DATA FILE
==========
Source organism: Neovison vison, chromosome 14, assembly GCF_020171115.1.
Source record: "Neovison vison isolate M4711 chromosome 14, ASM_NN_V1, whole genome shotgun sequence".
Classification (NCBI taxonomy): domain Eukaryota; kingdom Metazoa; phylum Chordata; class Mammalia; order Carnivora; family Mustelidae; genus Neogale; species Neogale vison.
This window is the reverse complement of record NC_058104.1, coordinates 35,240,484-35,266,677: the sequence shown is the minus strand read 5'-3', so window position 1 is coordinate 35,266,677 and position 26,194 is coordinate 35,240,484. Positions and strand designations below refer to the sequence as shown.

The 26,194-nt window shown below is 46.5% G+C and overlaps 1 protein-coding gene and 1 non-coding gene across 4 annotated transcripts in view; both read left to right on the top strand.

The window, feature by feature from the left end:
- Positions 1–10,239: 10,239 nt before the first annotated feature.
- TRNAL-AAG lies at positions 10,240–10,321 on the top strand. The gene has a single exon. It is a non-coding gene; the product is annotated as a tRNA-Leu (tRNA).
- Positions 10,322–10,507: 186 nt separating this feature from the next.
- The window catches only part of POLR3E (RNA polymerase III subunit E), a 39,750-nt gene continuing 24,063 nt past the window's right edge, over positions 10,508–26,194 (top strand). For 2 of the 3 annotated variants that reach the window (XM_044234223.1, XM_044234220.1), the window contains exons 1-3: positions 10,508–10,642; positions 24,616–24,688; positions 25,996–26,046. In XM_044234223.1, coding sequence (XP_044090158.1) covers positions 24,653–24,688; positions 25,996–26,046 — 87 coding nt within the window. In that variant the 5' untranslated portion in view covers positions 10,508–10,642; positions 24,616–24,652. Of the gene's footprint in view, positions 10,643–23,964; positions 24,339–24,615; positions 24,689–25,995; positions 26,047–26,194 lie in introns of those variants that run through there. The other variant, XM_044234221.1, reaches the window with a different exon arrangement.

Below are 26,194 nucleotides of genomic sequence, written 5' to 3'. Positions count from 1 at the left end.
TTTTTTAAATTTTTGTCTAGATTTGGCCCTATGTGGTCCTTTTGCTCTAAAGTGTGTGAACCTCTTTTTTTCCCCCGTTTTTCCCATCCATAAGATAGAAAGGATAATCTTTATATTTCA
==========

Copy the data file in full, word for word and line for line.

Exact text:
Source organism: Neovison vison, chromosome 14, assembly GCF_020171115.1.
Source record: "Neovison vison isolate M4711 chromosome 14, ASM_NN_V1, whole genome shotgun sequence".
Classification (NCBI taxonomy): domain Eukaryota; kingdom Metazoa; phylum Chordata; class Mammalia; order Carnivora; family Mustelidae; genus Neogale; species Neogale vison.
This window is the reverse complement of record NC_058104.1, coordinates 35,240,484-35,266,677: the sequence shown is the minus strand read 5'-3', so window position 1 is coordinate 35,266,677 and position 26,194 is coordinate 35,240,484. Positions and strand designations below refer to the sequence as shown.

The 26,194-nt window shown below is 46.5% G+C and overlaps 1 protein-coding gene and 1 non-coding gene across 4 annotated transcripts in view; both read left to right on the top strand.

The window, feature by feature from the left end:
- Positions 1–10,239: 10,239 nt before the first annotated feature.
- TRNAL-AAG lies at positions 10,240–10,321 on the top strand. The gene has a single exon. It is a non-coding gene; the product is annotated as a tRNA-Leu (tRNA).
- Positions 10,322–10,507: 186 nt separating this feature from the next.
- The window catches only part of POLR3E (RNA polymerase III subunit E), a 39,750-nt gene continuing 24,063 nt past the window's right edge, over positions 10,508–26,194 (top strand). For 2 of the 3 annotated variants that reach the window (XM_044234223.1, XM_044234220.1), the window contains exons 1-3: positions 10,508–10,642; positions 24,616–24,688; positions 25,996–26,046. In XM_044234223.1, coding sequence (XP_044090158.1) covers positions 24,653–24,688; positions 25,996–26,046 — 87 coding nt within the window. In that variant the 5' untranslated portion in view covers positions 10,508–10,642; positions 24,616–24,652. Of the gene's footprint in view, positions 10,643–23,964; positions 24,339–24,615; positions 24,689–25,995; positions 26,047–26,194 lie in introns of those variants that run through there. The other variant, XM_044234221.1, reaches the window with a different exon arrangement.

Below are 26,194 nucleotides of genomic sequence, written 5' to 3'. Positions count from 1 at the left end.
TTTTTTAAATTTTTGTCTAGATTTGGCCCTATGTGGTCCTTTTGCTCTAAAGTGTGTGAACCTCTTTTTTTCCCCCGTTTTTCCCATCCATAAGATAGAAAGGATAATCTTTATATTTCA